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Denver City Council pushes bloated police budget, people speak out

By staff |
October 26, 2022
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Denver, CO - On Monday, October 24, community members gathered at the Denver City Council Building to make their voices heard regarding Denver’s public budget for 2023. Mayor Michael Hancock seeks to spend almost 37% of the city budget on Public Safety. Though this is a slightly smaller percentage of the budget than last year, the proposed plan will spend an additional $45 million on Public Safety as compared to 2022.

The proposed plan would also allocate $8.4 million to recruit 188 new police officers. This would increase the size of Denver’s police force by 3% for a total of 1,639 officers. The plan also seeks to decrease training requirements in favor of “on-the-job” training in an attempt to keep more officers on the force. In reality, this on-the-job training means less training before officers hit the streets, resulting in increased police violence.

The Denver police force already suffers from a lack of training. The recent police shooting of Jordan Waddy and 6 bystanders outside of a packed bar in LoDo indicates a lack of training and a poor screening process to root out bloodthirsty killers. The Denver-Aurora Community Action Committee (DACAC) has been fighting for the indictment of the attempted murderers on the force since the shooting in July.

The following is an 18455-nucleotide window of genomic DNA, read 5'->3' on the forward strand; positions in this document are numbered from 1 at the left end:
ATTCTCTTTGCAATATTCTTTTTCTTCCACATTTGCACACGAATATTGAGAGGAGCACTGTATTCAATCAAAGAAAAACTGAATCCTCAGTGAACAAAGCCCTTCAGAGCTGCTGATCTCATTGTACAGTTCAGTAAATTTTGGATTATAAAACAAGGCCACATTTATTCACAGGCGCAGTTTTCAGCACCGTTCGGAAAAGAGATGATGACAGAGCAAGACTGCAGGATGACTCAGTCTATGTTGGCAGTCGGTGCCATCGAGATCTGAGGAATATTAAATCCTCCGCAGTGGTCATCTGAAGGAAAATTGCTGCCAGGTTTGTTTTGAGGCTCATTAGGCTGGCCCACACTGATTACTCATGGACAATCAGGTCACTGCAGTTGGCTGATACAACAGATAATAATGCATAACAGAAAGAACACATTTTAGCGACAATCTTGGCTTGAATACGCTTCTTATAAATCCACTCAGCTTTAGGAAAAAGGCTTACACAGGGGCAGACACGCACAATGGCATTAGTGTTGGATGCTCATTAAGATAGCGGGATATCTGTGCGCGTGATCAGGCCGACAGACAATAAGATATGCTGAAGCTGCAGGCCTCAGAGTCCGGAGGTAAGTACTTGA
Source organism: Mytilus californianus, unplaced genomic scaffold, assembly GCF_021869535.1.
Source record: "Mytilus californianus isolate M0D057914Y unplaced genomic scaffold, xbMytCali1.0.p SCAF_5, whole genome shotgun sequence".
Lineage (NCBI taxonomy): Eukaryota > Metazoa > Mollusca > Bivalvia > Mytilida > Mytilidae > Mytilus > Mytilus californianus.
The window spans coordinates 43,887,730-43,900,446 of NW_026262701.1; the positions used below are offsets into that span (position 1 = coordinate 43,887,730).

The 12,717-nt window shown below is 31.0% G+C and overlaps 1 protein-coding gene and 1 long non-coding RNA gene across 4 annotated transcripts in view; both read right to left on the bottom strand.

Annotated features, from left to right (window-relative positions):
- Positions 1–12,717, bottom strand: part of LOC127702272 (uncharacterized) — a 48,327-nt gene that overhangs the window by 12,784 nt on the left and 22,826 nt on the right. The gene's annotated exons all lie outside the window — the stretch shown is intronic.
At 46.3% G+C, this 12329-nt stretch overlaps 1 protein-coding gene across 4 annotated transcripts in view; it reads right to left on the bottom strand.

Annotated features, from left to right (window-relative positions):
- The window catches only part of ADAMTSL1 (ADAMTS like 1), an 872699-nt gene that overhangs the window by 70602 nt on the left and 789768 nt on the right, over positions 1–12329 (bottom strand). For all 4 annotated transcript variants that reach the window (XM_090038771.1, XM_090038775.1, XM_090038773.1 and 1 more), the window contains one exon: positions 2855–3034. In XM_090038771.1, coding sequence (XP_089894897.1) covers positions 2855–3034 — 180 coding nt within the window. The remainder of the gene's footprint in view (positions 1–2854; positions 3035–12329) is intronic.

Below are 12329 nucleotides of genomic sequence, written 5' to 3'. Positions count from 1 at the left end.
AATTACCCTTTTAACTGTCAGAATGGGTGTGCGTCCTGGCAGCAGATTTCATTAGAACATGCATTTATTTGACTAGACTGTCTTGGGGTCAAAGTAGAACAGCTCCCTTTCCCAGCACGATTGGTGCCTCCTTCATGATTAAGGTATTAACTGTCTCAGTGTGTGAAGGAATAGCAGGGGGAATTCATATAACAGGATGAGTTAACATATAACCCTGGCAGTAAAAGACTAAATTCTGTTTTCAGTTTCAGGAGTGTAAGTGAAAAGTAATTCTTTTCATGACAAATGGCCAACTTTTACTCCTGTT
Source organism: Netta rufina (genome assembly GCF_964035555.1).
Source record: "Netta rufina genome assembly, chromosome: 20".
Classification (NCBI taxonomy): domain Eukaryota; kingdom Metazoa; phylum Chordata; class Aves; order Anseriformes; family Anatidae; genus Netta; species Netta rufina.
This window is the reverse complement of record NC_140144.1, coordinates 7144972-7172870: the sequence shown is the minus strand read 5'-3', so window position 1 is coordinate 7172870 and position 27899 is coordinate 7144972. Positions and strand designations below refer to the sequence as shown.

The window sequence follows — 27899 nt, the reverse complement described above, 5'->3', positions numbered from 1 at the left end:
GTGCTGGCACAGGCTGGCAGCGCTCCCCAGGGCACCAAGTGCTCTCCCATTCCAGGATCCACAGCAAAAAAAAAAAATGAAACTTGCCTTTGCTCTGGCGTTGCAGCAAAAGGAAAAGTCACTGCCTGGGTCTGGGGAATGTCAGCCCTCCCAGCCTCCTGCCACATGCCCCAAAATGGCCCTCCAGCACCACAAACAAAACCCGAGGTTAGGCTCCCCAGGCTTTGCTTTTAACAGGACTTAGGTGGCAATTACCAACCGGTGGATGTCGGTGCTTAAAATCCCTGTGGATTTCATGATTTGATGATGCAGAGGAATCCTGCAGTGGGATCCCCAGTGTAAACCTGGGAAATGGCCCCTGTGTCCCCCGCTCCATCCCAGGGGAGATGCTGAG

“If the police can’t maintain adequate staffing, curb police brutality, or decrease the level of crime with nearly 40% of the city’s budget, then it’s clear to me that those funds would be better spent virtually anywhere else. And it is a testament to this fact that all these folks have come out today,” said Jonce Palmer, chair of DACAC, during their remarks to the City Council.

Continuing the struggle for justice in the LoDo shooting, about 40 people gathered to voice their opinions that the proposed budget allocates far too much for policing and not enough for the social issues that lead to crime. DACAC also recognizes that the police themselves are committing crimes against those they are supposed to protect. As DACAC member, Kyle Burroughs, says, “If the LoDo shooting had been perpetrated by any other group in the U.S., this would be called domestic terrorism.”

Denver PD has increased their budget steadily over the years, and, despite admitting their failure to reduce crime and police murders, they have requested more in funds for 2023.

DACAC, however, contends that a higher budget won’t lead to justice. “I think that it is irresponsible to put more funds in the hands of a force that was ultimately responsible for the mass shooting that injured Jordan Waddy and six other innocent bystanders,” says DACAC member Cole Hamilton, “Let’s give less money to cops and more money to the people that are harmed by them. We’re fighting to reduce that budget and they won’t listen. What we need is community control over the police. What we need is democratic control over the police budget so that the people can decide what’s good for themselves.”

DACAC plans to continue the struggle for justice for victims of police crime by fighting for community control of the police.